Source: Save The Children
The COVID-19 pandemic is a threat to each and every community around the world. While children seem to be less directly affected by the virus, they might be the biggest victims of its social and economic consequences. And it will be the world’s poorest and most vulnerable children who bear the brunt of this crisis.
Currently it’s estimated that between 42 and 66 million children globally could fall into poverty due to the economic consequences of the coronavirus, more than half of those in Sub-Saharan Africa alone. It’s vital that we can identify the most deprived children within countries in order to provide support. And whilst our most recent updates to GRID – Save the Children’s Child Inequality Tracker – have been long time in the making, these updates which will enable us to just that are more important than ever.
GRID helps us to identify and track inequalities for child-focused Sustainable Development Goals (SDGs) indicators across health, nutrition, education and child protection. It compares group-based inequalities across income, gender, and location.
Our tools give everybody free access to reliable data from over 400 publicly available household surveys for more than 100 low- and middle-income countries. This data helps us to identify children furthest behind, track their progress over time, and build public and political understanding why it is so important to put the most deprived and marginalised children at the centre of what we do.
While GRID does not include currently COVID-19-specific data, its insights and analysis are especially important in understanding who the most vulnerable children are and how policies and programmes can target those who need help the most in the current crisis. We also believe that GRID can play an essential role to ensure that the response and recovery efforts, which will follow in the next months and years, do actively close gaps between the most marginalised and their more advantaged peers.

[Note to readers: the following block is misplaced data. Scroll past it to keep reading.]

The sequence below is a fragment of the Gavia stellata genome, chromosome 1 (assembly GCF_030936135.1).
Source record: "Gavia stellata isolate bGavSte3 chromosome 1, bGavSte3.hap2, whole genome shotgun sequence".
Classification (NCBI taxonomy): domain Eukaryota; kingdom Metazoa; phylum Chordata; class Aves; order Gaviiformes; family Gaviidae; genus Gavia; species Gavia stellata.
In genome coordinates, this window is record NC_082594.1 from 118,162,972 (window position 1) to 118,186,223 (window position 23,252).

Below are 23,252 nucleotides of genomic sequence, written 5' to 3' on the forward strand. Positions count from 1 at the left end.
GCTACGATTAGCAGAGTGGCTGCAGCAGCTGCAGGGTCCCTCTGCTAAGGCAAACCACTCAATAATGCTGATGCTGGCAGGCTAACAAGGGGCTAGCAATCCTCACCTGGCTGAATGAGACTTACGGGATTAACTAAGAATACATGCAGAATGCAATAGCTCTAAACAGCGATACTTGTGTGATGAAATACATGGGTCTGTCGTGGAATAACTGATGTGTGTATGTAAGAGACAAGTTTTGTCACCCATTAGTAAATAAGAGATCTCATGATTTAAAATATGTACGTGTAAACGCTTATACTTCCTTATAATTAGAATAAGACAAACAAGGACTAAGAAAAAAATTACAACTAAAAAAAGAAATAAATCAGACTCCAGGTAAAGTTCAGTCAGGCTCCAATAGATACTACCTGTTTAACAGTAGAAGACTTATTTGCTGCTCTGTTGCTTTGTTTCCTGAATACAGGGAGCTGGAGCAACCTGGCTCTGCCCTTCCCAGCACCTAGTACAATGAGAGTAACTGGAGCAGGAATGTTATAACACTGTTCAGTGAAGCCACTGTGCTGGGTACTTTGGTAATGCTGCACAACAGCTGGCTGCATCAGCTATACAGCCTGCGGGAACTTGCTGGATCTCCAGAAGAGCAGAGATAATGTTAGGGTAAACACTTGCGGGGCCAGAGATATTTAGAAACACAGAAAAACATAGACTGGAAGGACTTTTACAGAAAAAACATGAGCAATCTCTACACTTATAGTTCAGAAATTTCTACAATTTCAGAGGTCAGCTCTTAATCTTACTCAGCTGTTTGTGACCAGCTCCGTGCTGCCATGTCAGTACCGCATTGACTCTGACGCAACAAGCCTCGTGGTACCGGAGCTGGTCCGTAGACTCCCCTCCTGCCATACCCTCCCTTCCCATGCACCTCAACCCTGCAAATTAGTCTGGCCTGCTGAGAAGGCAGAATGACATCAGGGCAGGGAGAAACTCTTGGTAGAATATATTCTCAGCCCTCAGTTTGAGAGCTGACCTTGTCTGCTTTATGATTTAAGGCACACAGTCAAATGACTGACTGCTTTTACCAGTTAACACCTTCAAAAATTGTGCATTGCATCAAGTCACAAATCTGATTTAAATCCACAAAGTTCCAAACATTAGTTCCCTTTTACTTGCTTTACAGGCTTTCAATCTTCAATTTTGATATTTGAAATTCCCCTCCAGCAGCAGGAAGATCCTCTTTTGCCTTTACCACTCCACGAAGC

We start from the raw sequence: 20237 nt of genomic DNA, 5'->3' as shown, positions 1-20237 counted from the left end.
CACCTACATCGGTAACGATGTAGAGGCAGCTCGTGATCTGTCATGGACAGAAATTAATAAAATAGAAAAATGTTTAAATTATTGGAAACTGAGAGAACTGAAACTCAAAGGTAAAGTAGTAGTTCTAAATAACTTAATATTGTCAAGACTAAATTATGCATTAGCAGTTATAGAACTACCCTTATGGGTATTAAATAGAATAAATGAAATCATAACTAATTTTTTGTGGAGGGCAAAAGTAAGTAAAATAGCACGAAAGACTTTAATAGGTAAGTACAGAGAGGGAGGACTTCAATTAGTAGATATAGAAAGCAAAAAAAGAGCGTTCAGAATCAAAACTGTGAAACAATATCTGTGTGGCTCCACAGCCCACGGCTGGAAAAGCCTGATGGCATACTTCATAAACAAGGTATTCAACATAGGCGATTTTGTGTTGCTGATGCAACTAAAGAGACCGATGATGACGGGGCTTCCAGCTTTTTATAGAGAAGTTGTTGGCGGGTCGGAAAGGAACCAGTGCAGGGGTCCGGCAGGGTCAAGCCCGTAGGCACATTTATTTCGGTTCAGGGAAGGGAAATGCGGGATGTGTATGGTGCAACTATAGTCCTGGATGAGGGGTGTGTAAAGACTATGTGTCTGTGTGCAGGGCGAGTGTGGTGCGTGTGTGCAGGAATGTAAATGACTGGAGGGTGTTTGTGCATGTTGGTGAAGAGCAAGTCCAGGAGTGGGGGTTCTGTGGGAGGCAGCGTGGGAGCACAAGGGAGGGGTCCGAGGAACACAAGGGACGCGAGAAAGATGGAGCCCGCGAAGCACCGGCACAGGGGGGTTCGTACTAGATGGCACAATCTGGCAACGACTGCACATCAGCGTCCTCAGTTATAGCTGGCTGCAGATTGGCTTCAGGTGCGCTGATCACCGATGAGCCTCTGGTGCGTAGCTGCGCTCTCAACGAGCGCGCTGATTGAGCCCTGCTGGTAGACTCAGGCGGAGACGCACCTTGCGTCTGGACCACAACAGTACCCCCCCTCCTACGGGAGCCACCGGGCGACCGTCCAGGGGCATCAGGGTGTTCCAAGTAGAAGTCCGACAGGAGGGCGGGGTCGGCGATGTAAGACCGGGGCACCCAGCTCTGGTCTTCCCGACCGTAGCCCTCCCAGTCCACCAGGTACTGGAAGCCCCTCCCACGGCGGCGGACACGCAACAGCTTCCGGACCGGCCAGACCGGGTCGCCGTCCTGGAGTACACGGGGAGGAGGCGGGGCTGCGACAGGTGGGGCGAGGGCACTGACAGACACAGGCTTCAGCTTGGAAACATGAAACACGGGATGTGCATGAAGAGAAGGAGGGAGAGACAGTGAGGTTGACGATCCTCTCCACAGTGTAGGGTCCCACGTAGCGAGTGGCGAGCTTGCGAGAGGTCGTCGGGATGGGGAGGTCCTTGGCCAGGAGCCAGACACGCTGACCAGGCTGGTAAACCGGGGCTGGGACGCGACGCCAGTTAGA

Take child mortality as an example. Even before the current health crisis, 37 countries (out of 68 low- and middle-income where sufficient data exists) were not on track to reach the goals set out in the SDGs. Another ten countries were reaching those targets for some groups within the country, often children living in the richest quintiles or in urban areas, but other groups lag significantly behind and miss the goals. This violates the pledge to leave no one behind at the heat of the SDGs, which requires governments to reach goals for all segments of society, and actively to reach out to those furthest behind first.
Comparing the different trajectories of Bangladesh and India using the GRID tools illustrate exactly this. Starting from a similar mortality rate, Bangladesh saw much more inclusive progress with gaps between the poorest and richest closing and all groups set to reach the target by 2030. In contrast, while gaps slowly closed in India as well, current projections show the poorest missing the 2030 goal, while the national average and the richest are reaching the targets. COVID-19 could dramatically alter those trajectories, with some estimates suggesting hundreds of thousands of additional child deaths globally this year, in effect reversing the progress made in infant mortality in the last 2-3 years. Given that children in the poorest quintiles are twice as likely to die before their fifth birthday than those in the richest quintiles, there is a risk that the gaps in mortality are widening again as a consequence of COVID-19.
As a consequence of the threat of coronavirus, 188 countries have imposed national school closures, resulting in more than 1.5 billion children out of school. This will deepen the existing learning crisis and losses of future human capital will be substantial. But there is also a worry that some children will not return back to school. After the Ebola epidemic in Sierra Leone, school enrolment rates for adolescent girls in some heavily impacted villages fell by a third.
Should schools remain closed due to lockdowns or shelter-in-place policies, this may also increase the risk of teenage pregnancy as adolescent girls out of school are more than twice as likely to become pregnant than those in school. Data in GRID shows that this too would affect disproportionally the most marginalised children. For instance, in Nigeria girls which are both living in rural settings and are part of the poorest 40% are twice as likely to be pregnant than the national average (and even ten times more likely than the richest girls living in urban centres).
We hope that GRID – and the many updates we have incorporated in the last few weeks including many new tools, multilingual dashboards and a renewed focus on subnational regions – will contribute important insights and evidence to the COVID-19 response and help to keep the most deprived and marginalised children at the centre of everything we do.
In the meantime, please do explore GRID further here.